2018 NBA free agency grades: Nuggets signing Isaiah Thomas

Photo by Rob Carr/Getty Images
Photo by Rob Carr/Getty Images /

In Isaiah Thomas, the Denver Nuggets found their much-needed backup point guard. Thomas brings unique questions, but his considerable talent makes him a worthwhile gamble.

The Brinks truck has become a slight, a cautionary tale, a lament. When Isaiah Thomas entered it into the lexicon last summer, though, it was a statement of fact. The Brinks truck was coming for IT.

Thomas was a superstar, coming off an historic season during which he averaged 28.9 points per game on 62.5 percent true shooting—he was a tiny Stephen Curry. He led the Boston Celtics to the Eastern Conference Finals. He scored 53 points in a playoff game. He was a folk hero.

This Celtics fan never wanted to see Thomas in another team’s colors and would have volunteered to back up the Brinks truck himself.

Then, August rolled around. Thomas was a member of the Cleveland Cavaliers (my dream of seeing No. 4 in the rafters, dead and quickly buried).

By January, when Thomas was finally “healthy” and donning the wine and gold, the Brinks truck was far in the rearview. His hip was an enormous concern, his performance on the court was perhaps even larger.

Whether motivated by ineffective play, an outsized ego, or circumstance (a team on a slow march toward death), Thomas was shipped to Los Angeles barely a month after his Cleveland debut.

Seventeen games with the Lakers later, Thomas’ season was over. Finally — mercifully — he was having hip surgery.

Until the late hours of July 12, the basketball world hadn’t heard much from Isaiah Thomas. That, regrettably, made sense. In 2017-18, Thomas was one of the worst players in the NBA. He played for two bad teams (yes, the regular season Cavs were a bad team), and he was recovering from a major surgery. His name had value, certainly, but his prospects in free agency were justifiably limited.

As I wrote yesterday, though, the Denver Nuggets needed a backup point guard:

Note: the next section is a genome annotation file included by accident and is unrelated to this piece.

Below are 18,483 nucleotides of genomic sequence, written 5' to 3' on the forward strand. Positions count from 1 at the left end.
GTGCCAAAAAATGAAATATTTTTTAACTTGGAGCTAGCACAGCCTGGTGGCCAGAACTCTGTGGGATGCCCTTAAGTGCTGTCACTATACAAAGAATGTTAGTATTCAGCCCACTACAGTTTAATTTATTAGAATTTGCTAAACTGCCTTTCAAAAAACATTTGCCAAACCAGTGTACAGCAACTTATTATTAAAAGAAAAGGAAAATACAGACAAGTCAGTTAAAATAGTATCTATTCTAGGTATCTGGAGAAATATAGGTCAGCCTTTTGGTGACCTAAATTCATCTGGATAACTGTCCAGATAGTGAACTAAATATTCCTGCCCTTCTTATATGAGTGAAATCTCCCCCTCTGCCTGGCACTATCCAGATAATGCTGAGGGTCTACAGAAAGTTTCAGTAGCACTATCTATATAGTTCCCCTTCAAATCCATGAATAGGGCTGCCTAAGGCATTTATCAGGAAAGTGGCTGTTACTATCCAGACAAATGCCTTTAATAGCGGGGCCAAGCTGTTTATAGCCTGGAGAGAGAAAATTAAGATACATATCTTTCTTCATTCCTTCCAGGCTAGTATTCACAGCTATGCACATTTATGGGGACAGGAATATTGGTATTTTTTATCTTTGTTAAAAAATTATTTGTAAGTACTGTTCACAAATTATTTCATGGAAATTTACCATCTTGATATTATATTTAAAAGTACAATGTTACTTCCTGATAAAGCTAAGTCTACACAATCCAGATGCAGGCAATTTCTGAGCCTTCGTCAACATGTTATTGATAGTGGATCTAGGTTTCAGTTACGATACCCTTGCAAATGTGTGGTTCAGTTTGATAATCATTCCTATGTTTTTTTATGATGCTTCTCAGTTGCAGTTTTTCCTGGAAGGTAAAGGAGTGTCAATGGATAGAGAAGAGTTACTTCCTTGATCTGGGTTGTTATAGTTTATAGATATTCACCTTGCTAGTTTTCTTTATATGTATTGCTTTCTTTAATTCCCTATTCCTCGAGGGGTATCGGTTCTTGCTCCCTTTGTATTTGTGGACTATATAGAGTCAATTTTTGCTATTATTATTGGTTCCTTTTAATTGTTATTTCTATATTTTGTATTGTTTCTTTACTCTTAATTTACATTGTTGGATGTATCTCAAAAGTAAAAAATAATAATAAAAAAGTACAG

Isaiah Thomas — the Little Guy (must be read in Tommy Heinsohn’s distinctive growl) — is a Denver Nugget. The Brinks truck is gone, and its place, the veteran’s minimum.

Thomas’ contract is low-risk. Financially, as low-risk as is possible. There are, however, unseen risks specific to Thomas.

Two years ago, Thomas was one of the best basketball players in the world, but there’s more to it than that. When I say Thomas was a folk hero, it’s not an exaggeration. In Boston, he was adored on a level topped only by Tom Brady. That means something, and it does something.

It made Thomas feel larger than life, and that worked when Thomas was doing things Paul Pierce and Larry Bird and Bill Russell hadn’t done. When you’re a backup point guard on a team fighting for a playoff spot, that doesn’t work.

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In Cleveland and Los Angeles, Thomas couldn’t let that past life go. He dominated the ball, took terrible shots, played no defense. He was a common man conducting himself like a god.

On-court, that generated immensely negative value. Off-court, it made Thomas a player no team could, in good conscience, invite into its locker room.

If Thomas can’t accept that his days walking among the gods are gone, he won’t last in Denver. The trade deadline will come, Denver will be right where it was last year, and the team will find 2018-19’s Devin Harris.

But Thomas is on the veteran’s minimum. If he can accept that he is no longer the King of the Fourth, if he can recapture 60-80 percent of the player who was the face of the most storied franchise in basketball, he’ll be a steal.

For Denver, the upside of this deal massive. The downside exists, but in that worst-case scenario, Thomas is cut, a low-cost, trusted veteran comes in and the Brinks truck fades entirely.

It’s far from a home run, but this is a worthwhile gamble for the Nuggets, one that raises the team’s ceiling considerably while barely lowering its floor.

Next: 2018 NBA free agency tracker: Grades for every deal so far

Grade: B+